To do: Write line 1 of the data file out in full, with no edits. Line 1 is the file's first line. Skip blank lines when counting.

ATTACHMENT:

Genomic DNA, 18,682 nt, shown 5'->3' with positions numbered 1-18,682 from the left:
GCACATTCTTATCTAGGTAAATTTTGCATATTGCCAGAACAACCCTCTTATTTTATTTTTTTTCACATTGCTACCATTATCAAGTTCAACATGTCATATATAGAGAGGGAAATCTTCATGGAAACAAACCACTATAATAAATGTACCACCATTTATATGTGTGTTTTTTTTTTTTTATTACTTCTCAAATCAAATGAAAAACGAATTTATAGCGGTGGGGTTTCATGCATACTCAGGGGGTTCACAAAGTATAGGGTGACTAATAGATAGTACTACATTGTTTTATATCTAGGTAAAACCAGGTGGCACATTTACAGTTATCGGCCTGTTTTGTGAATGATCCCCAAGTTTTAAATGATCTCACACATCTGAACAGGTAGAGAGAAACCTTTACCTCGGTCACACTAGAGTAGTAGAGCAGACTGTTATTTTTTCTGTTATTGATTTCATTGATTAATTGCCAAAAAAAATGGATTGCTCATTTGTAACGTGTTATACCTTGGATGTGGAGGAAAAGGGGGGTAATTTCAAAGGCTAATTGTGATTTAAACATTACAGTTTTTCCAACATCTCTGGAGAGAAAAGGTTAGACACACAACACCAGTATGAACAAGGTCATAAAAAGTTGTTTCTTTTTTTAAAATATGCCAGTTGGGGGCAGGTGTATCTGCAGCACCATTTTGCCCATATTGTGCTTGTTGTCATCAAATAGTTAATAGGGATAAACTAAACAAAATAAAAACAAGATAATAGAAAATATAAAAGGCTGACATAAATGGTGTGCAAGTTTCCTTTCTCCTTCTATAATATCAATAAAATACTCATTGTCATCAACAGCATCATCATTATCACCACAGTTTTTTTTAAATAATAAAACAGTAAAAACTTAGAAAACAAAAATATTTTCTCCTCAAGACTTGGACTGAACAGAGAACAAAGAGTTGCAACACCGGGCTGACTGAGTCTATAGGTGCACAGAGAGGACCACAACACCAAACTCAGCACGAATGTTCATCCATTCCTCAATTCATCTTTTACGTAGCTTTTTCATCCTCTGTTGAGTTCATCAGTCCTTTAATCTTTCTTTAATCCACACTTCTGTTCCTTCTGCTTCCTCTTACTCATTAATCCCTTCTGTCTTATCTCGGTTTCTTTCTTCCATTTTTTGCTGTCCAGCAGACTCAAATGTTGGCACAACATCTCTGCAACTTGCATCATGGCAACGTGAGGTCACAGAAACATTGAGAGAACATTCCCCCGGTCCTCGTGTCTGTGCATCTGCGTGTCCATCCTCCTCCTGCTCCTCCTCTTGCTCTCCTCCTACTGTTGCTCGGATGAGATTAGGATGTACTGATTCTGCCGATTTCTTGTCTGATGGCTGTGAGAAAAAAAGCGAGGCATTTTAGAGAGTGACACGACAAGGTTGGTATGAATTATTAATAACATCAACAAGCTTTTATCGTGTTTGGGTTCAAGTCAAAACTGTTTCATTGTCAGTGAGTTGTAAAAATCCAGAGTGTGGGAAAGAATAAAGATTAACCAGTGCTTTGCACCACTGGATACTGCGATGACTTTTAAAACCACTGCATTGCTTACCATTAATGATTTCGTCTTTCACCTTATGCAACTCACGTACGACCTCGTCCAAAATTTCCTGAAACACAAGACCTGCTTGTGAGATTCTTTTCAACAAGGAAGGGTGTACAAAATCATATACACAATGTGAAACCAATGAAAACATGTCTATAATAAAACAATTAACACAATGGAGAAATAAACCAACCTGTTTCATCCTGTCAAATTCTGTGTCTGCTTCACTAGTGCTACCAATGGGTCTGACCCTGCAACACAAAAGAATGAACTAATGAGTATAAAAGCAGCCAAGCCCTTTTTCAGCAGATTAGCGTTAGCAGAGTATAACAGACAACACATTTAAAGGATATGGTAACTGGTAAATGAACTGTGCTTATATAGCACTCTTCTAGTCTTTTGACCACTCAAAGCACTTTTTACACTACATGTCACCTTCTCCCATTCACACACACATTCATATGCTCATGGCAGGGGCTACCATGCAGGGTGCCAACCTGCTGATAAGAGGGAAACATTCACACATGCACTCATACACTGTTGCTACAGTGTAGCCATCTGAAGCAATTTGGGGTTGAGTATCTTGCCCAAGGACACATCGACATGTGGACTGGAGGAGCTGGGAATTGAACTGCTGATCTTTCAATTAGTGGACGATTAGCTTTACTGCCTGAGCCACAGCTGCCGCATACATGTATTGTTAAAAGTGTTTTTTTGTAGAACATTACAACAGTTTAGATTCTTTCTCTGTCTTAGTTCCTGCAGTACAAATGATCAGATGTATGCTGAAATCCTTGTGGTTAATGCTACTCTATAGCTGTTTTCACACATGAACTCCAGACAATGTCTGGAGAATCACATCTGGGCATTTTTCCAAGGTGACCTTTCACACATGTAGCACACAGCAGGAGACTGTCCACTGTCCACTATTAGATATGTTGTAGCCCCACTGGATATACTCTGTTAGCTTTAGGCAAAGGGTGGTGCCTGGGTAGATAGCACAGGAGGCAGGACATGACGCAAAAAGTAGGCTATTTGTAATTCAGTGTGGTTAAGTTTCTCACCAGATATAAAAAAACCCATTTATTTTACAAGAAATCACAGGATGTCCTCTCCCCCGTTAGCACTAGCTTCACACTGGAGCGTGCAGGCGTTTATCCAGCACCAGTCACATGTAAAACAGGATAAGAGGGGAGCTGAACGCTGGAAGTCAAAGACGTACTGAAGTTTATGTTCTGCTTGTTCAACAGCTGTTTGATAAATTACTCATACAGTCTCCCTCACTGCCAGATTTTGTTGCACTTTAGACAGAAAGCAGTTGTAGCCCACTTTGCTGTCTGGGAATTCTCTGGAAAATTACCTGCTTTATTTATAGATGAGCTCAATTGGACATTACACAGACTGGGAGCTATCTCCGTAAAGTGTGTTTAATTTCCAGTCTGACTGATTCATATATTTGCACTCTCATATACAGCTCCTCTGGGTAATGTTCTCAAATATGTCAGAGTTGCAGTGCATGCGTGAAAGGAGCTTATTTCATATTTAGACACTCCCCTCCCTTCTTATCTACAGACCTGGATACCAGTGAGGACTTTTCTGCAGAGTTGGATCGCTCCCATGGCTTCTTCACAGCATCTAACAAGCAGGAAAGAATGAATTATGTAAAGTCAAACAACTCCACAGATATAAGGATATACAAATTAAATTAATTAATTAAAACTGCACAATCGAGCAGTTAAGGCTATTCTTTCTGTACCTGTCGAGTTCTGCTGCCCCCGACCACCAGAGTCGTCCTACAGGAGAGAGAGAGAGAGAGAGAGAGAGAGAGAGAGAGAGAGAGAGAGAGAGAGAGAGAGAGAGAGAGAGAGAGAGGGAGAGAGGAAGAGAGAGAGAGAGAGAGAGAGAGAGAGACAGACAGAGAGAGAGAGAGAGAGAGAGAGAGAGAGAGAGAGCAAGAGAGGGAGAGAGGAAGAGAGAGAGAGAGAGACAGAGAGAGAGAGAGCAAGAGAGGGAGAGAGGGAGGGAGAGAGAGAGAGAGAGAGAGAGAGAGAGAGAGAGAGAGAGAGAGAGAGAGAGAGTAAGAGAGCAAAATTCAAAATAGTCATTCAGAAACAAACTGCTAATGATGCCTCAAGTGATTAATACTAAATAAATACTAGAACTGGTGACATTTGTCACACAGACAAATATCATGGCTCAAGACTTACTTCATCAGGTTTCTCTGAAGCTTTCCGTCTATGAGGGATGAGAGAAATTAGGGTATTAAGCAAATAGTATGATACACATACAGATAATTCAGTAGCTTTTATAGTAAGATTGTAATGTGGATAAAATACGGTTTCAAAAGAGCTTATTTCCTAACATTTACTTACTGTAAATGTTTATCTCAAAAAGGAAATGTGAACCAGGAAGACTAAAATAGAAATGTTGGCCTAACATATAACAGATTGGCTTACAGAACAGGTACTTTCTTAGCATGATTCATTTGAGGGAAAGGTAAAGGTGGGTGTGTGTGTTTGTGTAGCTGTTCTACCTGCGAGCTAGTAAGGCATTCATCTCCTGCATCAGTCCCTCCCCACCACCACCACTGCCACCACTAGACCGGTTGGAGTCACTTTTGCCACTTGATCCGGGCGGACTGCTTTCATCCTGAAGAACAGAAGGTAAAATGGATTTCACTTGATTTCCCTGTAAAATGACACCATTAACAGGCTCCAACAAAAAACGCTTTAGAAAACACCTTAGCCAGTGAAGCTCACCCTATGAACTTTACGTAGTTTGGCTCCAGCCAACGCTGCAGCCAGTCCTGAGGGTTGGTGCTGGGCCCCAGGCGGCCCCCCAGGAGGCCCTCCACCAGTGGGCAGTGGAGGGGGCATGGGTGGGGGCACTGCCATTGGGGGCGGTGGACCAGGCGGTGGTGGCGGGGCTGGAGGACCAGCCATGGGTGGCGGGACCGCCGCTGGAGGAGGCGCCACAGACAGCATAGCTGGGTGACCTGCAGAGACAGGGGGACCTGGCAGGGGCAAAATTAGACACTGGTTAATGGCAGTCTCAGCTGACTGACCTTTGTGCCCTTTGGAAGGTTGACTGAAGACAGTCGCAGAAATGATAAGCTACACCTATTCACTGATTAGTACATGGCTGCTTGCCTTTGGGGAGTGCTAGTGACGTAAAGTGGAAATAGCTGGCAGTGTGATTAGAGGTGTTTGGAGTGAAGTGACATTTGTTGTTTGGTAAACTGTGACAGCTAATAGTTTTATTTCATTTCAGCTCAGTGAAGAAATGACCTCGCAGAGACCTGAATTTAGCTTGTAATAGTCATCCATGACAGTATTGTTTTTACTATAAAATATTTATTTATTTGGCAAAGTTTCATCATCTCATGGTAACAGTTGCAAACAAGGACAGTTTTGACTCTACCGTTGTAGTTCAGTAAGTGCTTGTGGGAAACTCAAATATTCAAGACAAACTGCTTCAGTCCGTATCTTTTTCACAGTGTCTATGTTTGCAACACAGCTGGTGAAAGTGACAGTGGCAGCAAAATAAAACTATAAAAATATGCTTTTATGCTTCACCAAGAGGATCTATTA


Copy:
Genomic DNA, 18,682 nt, shown 5'->3' with positions numbered 1-18,682 from the left: